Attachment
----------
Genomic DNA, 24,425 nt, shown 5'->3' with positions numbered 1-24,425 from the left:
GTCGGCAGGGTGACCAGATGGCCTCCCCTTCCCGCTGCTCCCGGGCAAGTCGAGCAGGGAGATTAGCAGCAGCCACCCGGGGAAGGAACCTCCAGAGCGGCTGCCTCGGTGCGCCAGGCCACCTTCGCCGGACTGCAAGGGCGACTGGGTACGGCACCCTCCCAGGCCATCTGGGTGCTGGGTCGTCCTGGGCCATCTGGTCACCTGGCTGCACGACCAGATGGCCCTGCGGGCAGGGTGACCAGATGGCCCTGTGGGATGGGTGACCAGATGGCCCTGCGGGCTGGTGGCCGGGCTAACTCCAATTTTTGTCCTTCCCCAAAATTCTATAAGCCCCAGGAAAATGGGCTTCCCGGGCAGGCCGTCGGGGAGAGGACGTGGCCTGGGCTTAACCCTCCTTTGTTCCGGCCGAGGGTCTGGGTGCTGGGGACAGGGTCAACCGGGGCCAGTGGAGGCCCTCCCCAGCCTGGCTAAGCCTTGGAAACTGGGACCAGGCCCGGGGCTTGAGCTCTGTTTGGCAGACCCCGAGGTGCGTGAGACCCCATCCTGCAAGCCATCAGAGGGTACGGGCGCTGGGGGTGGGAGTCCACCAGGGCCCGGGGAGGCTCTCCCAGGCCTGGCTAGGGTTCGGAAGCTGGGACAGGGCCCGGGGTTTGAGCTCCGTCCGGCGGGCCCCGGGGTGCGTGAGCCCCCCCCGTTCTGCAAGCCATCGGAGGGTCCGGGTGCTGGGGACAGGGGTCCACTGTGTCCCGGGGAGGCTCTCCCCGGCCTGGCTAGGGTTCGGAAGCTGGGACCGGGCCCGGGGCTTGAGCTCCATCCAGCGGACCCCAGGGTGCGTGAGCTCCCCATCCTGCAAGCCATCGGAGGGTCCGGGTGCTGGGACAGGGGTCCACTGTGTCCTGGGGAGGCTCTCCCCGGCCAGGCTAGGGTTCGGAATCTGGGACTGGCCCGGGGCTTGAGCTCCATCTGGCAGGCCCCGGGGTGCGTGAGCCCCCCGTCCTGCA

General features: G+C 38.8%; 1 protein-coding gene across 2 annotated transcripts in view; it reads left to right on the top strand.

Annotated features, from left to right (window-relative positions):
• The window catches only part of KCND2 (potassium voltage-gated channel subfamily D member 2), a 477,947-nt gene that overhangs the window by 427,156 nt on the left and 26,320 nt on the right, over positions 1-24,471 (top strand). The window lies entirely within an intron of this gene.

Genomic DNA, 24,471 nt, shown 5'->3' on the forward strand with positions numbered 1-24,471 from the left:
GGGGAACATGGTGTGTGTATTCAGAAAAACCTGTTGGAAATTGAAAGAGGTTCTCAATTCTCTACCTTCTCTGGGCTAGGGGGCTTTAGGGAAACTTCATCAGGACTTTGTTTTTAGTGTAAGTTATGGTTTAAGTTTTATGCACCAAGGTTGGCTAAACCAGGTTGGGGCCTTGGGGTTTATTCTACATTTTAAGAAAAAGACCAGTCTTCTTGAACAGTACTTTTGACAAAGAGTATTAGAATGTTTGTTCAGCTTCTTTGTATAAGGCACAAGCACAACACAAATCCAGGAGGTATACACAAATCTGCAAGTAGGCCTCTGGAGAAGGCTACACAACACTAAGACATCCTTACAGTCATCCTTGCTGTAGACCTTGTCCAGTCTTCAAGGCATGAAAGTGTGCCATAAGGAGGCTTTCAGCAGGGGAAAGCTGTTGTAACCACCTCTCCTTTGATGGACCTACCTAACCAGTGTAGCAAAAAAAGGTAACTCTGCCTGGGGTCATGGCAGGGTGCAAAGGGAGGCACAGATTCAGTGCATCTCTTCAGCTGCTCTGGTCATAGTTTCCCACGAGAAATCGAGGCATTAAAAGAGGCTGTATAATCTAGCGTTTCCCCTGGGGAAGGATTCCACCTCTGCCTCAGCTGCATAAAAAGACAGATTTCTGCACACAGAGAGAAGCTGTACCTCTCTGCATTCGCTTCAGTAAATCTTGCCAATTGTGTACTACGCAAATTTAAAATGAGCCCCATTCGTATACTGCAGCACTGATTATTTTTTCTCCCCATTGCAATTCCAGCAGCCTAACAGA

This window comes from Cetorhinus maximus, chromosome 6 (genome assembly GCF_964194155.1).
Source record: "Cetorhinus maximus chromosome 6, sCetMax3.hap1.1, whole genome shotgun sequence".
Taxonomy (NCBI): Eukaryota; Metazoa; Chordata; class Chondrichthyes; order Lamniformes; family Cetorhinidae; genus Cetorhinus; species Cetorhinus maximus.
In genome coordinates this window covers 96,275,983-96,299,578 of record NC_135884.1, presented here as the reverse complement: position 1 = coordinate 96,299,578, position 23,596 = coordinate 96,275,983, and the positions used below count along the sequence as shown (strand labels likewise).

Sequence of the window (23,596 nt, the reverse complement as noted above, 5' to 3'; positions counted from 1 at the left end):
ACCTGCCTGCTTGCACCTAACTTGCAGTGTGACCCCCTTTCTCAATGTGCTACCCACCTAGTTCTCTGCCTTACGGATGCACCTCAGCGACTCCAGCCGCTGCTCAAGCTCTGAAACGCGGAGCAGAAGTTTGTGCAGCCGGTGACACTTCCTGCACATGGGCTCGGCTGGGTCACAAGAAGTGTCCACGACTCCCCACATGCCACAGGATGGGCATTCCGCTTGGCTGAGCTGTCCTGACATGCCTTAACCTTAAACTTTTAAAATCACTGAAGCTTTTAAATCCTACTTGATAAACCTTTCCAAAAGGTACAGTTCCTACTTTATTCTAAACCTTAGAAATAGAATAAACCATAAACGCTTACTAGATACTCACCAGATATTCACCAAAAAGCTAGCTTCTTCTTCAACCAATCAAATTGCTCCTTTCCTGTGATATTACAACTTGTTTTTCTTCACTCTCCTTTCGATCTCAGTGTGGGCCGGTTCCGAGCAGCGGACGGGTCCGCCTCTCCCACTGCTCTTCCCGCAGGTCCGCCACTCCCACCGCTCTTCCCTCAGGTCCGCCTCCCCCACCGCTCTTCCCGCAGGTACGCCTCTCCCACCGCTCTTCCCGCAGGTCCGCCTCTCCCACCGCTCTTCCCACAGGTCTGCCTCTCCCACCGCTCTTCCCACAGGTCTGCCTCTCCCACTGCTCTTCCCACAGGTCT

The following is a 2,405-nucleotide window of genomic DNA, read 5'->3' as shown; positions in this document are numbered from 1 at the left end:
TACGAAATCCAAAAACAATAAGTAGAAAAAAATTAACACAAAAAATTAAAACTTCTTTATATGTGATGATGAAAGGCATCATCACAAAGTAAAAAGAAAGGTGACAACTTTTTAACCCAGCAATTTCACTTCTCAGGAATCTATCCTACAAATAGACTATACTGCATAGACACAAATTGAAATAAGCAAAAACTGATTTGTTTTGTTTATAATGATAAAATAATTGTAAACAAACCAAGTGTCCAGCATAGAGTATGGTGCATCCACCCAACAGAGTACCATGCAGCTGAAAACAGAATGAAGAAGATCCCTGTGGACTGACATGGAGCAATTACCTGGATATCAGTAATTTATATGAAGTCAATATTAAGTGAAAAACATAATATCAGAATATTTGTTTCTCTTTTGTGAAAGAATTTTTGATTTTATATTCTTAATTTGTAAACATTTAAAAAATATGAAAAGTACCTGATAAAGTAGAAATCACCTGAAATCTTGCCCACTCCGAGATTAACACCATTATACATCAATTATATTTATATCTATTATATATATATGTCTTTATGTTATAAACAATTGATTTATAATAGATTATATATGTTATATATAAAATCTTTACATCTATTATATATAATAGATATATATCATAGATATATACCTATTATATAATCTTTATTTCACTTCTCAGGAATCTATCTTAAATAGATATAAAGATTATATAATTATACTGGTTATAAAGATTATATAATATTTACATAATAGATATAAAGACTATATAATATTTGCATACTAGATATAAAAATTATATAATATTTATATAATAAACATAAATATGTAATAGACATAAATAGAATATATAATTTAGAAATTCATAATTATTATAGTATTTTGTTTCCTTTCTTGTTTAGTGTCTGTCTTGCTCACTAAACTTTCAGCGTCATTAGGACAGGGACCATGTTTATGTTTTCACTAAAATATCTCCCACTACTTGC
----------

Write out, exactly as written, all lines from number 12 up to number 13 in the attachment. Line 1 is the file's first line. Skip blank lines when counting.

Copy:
Sequence of the window (23,596 nt, the reverse complement as noted above, 5' to 3'; positions counted from 1 at the left end):
ACCTGCCTGCTTGCACCTAACTTGCAGTGTGACCCCCTTTCTCAATGTGCTACCCACCTAGTTCTCTGCCTTACGGATGCACCTCAGCGACTCCAGCCGCTGCTCAAGCTCTGAAACGCGGAGCAGAAGTTTGTGCAGCCGGTGACACTTCCTGCACATGGGCTCGGCTGGGTCACAAGAAGTGTCCACGACTCCCCACATGCCACAGGATGGGCATTCCGCTTGGCTGAGCTGTCCTGACATGCCTTAACCTTAAACTTTTAAAATCACTGAAGCTTTTAAATCCTACTTGATAAACCTTTCCAAAAGGTACAGTTCCTACTTTATTCTAAACCTTAGAAATAGAATAAACCATAAACGCTTACTAGATACTCACCAGATATTCACCAAAAAGCTAGCTTCTTCTTCAACCAATCAAATTGCTCCTTTCCTGTGATATTACAACTTGTTTTTCTTCACTCTCCTTTCGATCTCAGTGTGGGCCGGTTCCGAGCAGCGGACGGGTCCGCCTCTCCCACTGCTCTTCCCGCAGGTCCGCCACTCCCACCGCTCTTCCCTCAGGTCCGCCTCCCCCACCGCTCTTCCCGCAGGTACGCCTCTCCCACCGCTCTTCCCGCAGGTCCGCCTCTCCCACCGCTCTTCCCACAGGTCTGCCTCTCCCACCGCTCTTCCCACAGGTCTGCCTCTCCCACTGCTCTTCCCACAGGTCT